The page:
Is Enterprise Software Failing The Innovation Test?

The software industry these days is all about consumer software applications, with a new generation of Web 2.0 apps hogging the limelight. We caught up Vivek Ranadive, CEO and founder of Tibco Software (TIBX), to find out his thoughts about the state of innovation in enterprise software. Below are excerpts from a very candid interview with FoundRead editor Carleen Hawn.

Carleen Hawn: It seems like most innovation in the tech industry is coming from consumer software companies right now. Why?

Vivek Ranadive: There has been really very little innovation because in the last 20 years we’ve been locked into extortionist database architecture. The mother of all databases, the relational database, is at the center of everything, which is why prices of databases have stayed the same. Then we’ve got these silos on top of the database — the enterprise resource planning (ERP) silos — which is just more extortion because you need a $100 million SAP implementation to make it work. Then you’ve got this tool called “business intelligence,” sitting on top of the ERP, which is oxymoronic because it’s only a reporting system – meaning it delivers information about what’s happened to your business after the fact, when it’s too late for you to do anything about it, so it’s not really “intelligence” at all. And then you’ve got these incredibly expensive service and consulting companies who try to make this legacy stack work. Put it all together and you’ve got a three-layered conspiracy of aligned interests to extort money from your company, which prevents incentives to innovate. It’s almost like a communist regime!

CH: How would you grade the pace of innovation in the enterprise software space today? A to F?

VR: It’s an “F.” I’ll demonstrate it with an example: Some of my banking customers have infrastructures that are bigger than the public Internet in terms of the storage they consume, given all the data and equipment they have to support. It’s massive. Take one of the top Wall Street banks, they’ll tell you that they have 60 to 70 percent overcapacity in terms of their IT infrastructure, which mean they don’t use most of their systems all of the time. But because they keep being persuaded, by database salespeople and consulting firms, that they need to invest more money in their systems to keep their data safe, the established database-centric infrastructure just keeps growing. Yet with all this investment when I go to the ATM at my bank it still asks me in what language I want to be spoken to as I’m withdrawing my money. What!? It doesn’t know me? Despite all that equipment and data, the system can’t call up my preferences when I put my bankcard into the machine? I have millions of dollars in this bank!! In terms of innovation this industry definitely gets an “F.”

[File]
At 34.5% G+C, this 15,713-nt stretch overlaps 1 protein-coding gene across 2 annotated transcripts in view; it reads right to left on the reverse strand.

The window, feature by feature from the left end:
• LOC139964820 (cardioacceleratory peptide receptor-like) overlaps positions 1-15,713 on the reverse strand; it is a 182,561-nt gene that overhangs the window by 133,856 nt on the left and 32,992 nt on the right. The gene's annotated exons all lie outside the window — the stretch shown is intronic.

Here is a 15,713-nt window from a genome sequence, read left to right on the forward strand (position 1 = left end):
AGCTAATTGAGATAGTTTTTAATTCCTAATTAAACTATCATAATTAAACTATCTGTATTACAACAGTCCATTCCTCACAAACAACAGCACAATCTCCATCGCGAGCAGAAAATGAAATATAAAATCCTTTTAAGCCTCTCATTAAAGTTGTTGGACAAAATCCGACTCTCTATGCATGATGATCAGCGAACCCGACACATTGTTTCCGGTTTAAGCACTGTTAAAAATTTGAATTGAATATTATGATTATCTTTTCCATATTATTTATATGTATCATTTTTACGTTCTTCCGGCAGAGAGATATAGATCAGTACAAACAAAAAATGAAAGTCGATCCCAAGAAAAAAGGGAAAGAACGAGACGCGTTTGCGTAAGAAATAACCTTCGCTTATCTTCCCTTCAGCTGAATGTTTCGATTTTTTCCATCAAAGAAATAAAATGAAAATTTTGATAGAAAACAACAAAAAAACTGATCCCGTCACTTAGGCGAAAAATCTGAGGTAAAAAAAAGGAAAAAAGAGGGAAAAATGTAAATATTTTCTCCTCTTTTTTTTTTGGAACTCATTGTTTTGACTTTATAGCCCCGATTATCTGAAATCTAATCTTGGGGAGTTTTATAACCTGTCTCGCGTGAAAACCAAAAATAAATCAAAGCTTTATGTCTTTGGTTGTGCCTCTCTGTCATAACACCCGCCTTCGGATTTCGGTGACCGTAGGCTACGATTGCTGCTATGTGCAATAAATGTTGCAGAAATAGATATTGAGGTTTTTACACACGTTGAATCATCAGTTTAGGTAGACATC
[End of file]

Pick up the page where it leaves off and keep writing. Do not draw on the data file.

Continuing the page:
CH: What needs to change/ happen to speed up innovation in the enterprise space?

VR: But the good news is that change is right around the corner. We’re about to embark on a period of innovation that has been made possible by the Web.

So far, all the innovation has happened in the consumer space. Look at Google maps: It is far superior to any desktop software that any company executive has. You can create your markets on eBay (EBAY) or build your own products on Google (GOOG) and it’s your 10- or 12- or 8-year-old who is doing it. This doesn’t make sense [that] my kid can do more for free at home on his PC than I can do on my company PC –- you know, the one attached to that multimillion-dollar SAP system that I just put in to be able to tell what’s on my shelves. But I still have to beg my IT dept to give me a separate feature that allows me to know how many tires I sold today…and they still can’t tell me. It’s because we have this old legacy database infrastructure — and ERP applications, with their static reporting systems — on top of it all, hording everything.

But the Web empowers a concept of self-service. This means people can do things very quickly and on their own, so the velocity of information is a lot faster. In the old stack, the data is static. The new stack is made up of dynamic information, data that is changing and moving around fast. In the old stack, database-oriented architecture was the fundamental building block. In the new stack, there is a shift to a service-oriented architecture. So instead of the database you have service. In the old stack the killer app was enterprise resource planning. The new killer app is business process management (BPM). What this really means is that we will shift from “static business intelligence” to “dynamic business process management,” or what I like to call “predictive business.” There isn’t much use in telling me something about my business after it happens. How about telling me something before it happens so I can do something about it?